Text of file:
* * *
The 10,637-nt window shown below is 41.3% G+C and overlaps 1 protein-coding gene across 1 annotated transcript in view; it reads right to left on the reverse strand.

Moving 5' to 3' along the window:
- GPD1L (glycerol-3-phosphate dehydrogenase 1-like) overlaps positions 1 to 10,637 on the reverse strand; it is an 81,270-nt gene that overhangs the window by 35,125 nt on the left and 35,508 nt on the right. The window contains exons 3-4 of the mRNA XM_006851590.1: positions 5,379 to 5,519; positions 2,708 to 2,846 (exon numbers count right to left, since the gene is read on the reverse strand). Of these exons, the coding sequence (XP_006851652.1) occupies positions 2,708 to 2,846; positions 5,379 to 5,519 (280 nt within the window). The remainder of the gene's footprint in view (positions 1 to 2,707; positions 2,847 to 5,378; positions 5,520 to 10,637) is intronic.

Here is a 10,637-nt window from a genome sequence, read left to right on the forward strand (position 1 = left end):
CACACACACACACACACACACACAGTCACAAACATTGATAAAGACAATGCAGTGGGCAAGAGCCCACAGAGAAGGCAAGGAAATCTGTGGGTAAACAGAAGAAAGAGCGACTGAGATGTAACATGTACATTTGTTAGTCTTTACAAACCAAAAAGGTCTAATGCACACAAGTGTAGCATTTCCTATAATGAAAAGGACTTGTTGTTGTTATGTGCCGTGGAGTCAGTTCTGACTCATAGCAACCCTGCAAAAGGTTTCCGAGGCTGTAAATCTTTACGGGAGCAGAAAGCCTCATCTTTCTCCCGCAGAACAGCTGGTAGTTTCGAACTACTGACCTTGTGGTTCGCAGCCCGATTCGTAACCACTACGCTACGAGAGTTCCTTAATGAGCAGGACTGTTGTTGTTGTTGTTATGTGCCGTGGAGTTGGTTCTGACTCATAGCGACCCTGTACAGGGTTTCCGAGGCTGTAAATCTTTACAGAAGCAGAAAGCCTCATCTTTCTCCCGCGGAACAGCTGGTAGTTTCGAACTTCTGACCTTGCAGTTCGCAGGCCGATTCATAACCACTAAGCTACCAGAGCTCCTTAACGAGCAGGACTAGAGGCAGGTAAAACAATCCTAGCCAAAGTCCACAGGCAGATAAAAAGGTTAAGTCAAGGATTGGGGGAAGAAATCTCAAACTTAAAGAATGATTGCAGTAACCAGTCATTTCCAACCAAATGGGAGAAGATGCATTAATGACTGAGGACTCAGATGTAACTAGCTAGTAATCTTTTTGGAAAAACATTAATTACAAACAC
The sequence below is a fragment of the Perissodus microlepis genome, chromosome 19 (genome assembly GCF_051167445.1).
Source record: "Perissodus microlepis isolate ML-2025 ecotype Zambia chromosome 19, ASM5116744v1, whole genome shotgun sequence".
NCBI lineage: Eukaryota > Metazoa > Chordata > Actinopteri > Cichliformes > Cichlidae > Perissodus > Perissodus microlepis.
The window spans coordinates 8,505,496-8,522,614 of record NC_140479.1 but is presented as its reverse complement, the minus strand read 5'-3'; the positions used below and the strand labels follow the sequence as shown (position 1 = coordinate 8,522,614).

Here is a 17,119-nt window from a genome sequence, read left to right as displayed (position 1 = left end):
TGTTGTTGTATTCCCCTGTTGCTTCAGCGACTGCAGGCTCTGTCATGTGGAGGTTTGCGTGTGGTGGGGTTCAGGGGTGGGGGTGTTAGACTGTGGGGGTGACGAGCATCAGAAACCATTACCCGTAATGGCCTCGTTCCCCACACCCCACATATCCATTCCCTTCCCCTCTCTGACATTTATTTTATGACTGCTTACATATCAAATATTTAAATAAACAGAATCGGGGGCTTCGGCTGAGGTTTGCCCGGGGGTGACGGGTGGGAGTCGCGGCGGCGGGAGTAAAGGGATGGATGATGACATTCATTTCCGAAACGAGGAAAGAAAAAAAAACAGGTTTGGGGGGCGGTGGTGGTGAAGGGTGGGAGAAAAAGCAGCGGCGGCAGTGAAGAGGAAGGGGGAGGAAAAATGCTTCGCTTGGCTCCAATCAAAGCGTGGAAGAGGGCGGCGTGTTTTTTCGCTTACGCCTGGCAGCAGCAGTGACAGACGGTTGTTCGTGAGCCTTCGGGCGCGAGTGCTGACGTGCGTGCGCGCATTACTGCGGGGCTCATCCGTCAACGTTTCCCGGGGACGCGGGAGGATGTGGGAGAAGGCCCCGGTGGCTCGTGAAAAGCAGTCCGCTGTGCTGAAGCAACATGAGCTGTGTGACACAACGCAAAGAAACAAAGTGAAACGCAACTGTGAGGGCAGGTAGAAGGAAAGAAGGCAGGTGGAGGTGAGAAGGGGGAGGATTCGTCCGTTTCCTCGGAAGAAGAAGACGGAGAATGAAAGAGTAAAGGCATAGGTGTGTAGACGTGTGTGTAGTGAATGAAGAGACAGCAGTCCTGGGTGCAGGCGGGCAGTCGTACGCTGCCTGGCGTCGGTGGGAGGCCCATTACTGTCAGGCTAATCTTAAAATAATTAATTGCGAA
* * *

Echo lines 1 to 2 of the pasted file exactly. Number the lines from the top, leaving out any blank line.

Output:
The 10,637-nt window shown below is 41.3% G+C and overlaps 1 protein-coding gene across 1 annotated transcript in view; it reads right to left on the reverse strand.

Moving 5' to 3' along the window: